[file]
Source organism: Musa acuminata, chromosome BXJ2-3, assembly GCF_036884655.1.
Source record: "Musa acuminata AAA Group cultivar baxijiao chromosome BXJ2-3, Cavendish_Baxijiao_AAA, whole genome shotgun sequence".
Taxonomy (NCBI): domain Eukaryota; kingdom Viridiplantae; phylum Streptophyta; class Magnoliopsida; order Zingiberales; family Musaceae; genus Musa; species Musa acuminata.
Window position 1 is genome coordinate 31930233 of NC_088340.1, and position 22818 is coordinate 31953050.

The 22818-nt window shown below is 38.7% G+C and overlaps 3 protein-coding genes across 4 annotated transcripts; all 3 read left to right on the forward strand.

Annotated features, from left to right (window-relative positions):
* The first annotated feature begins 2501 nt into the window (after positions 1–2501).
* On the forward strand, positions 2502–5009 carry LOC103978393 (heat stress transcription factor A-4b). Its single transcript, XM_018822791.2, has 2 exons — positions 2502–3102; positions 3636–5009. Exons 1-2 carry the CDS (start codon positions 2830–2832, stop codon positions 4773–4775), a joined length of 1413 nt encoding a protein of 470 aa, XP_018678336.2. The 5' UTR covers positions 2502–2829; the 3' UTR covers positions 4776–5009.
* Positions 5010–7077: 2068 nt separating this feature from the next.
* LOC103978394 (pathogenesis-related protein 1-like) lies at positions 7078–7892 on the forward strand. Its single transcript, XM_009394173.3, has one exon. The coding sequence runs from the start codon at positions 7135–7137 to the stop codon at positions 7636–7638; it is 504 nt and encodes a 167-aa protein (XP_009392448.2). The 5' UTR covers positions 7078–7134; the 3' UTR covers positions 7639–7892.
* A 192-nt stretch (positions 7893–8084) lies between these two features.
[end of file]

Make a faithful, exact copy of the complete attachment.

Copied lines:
Source organism: Musa acuminata, chromosome BXJ2-3, assembly GCF_036884655.1.
Source record: "Musa acuminata AAA Group cultivar baxijiao chromosome BXJ2-3, Cavendish_Baxijiao_AAA, whole genome shotgun sequence".
Taxonomy (NCBI): domain Eukaryota; kingdom Viridiplantae; phylum Streptophyta; class Magnoliopsida; order Zingiberales; family Musaceae; genus Musa; species Musa acuminata.
Window position 1 is genome coordinate 31930233 of NC_088340.1, and position 22818 is coordinate 31953050.

The 22818-nt window shown below is 38.7% G+C and overlaps 3 protein-coding genes across 4 annotated transcripts; all 3 read left to right on the forward strand.

Annotated features, from left to right (window-relative positions):
* The first annotated feature begins 2501 nt into the window (after positions 1–2501).
* On the forward strand, positions 2502–5009 carry LOC103978393 (heat stress transcription factor A-4b). Its single transcript, XM_018822791.2, has 2 exons — positions 2502–3102; positions 3636–5009. Exons 1-2 carry the CDS (start codon positions 2830–2832, stop codon positions 4773–4775), a joined length of 1413 nt encoding a protein of 470 aa, XP_018678336.2. The 5' UTR covers positions 2502–2829; the 3' UTR covers positions 4776–5009.
* Positions 5010–7077: 2068 nt separating this feature from the next.
* LOC103978394 (pathogenesis-related protein 1-like) lies at positions 7078–7892 on the forward strand. Its single transcript, XM_009394173.3, has one exon. The coding sequence runs from the start codon at positions 7135–7137 to the stop codon at positions 7636–7638; it is 504 nt and encodes a 167-aa protein (XP_009392448.2). The 5' UTR covers positions 7078–7134; the 3' UTR covers positions 7639–7892.
* A 192-nt stretch (positions 7893–8084) lies between these two features.